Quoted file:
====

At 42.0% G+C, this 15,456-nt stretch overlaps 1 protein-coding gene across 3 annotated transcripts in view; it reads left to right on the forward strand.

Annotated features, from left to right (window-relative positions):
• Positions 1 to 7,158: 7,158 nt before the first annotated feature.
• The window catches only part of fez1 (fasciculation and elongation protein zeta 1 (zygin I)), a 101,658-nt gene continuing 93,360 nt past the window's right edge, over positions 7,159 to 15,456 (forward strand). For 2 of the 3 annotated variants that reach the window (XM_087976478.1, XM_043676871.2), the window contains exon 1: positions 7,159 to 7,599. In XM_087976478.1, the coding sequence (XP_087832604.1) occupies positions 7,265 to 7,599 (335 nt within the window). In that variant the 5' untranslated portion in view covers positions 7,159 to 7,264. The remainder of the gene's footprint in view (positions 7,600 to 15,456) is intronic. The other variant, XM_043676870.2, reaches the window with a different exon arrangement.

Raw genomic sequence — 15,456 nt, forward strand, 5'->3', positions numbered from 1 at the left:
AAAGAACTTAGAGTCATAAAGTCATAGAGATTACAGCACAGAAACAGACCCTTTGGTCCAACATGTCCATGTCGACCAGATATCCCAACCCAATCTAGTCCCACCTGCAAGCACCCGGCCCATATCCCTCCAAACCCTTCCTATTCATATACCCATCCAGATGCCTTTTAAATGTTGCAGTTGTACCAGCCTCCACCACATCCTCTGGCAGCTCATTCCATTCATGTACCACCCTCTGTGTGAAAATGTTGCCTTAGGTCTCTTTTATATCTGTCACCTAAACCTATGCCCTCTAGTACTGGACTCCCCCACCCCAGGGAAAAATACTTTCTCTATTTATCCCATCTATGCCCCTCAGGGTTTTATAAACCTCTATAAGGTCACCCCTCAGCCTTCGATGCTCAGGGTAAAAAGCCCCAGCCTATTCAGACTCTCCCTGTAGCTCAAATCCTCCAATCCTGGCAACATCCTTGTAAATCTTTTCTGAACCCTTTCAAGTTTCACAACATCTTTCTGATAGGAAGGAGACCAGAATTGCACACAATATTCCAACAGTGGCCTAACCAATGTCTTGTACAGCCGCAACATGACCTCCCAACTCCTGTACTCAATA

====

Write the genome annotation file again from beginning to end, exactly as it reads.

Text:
At 42.0% G+C, this 15,456-nt stretch overlaps 1 protein-coding gene across 3 annotated transcripts in view; it reads left to right on the forward strand.

Annotated features, from left to right (window-relative positions):
• Positions 1 to 7,158: 7,158 nt before the first annotated feature.
• The window catches only part of fez1 (fasciculation and elongation protein zeta 1 (zygin I)), a 101,658-nt gene continuing 93,360 nt past the window's right edge, over positions 7,159 to 15,456 (forward strand). For 2 of the 3 annotated variants that reach the window (XM_087976478.1, XM_043676871.2), the window contains exon 1: positions 7,159 to 7,599. In XM_087976478.1, the coding sequence (XP_087832604.1) occupies positions 7,265 to 7,599 (335 nt within the window). In that variant the 5' untranslated portion in view covers positions 7,159 to 7,264. The remainder of the gene's footprint in view (positions 7,600 to 15,456) is intronic. The other variant, XM_043676870.2, reaches the window with a different exon arrangement.

Raw genomic sequence — 15,456 nt, forward strand, 5'->3', positions numbered from 1 at the left:
AAAGAACTTAGAGTCATAAAGTCATAGAGATTACAGCACAGAAACAGACCCTTTGGTCCAACATGTCCATGTCGACCAGATATCCCAACCCAATCTAGTCCCACCTGCAAGCACCCGGCCCATATCCCTCCAAACCCTTCCTATTCATATACCCATCCAGATGCCTTTTAAATGTTGCAGTTGTACCAGCCTCCACCACATCCTCTGGCAGCTCATTCCATTCATGTACCACCCTCTGTGTGAAAATGTTGCCTTAGGTCTCTTTTATATCTGTCACCTAAACCTATGCCCTCTAGTACTGGACTCCCCCACCCCAGGGAAAAATACTTTCTCTATTTATCCCATCTATGCCCCTCAGGGTTTTATAAACCTCTATAAGGTCACCCCTCAGCCTTCGATGCTCAGGGTAAAAAGCCCCAGCCTATTCAGACTCTCCCTGTAGCTCAAATCCTCCAATCCTGGCAACATCCTTGTAAATCTTTTCTGAACCCTTTCAAGTTTCACAACATCTTTCTGATAGGAAGGAGACCAGAATTGCACACAATATTCCAACAGTGGCCTAACCAATGTCTTGTACAGCCGCAACATGACCTCCCAACTCCTGTACTCAATA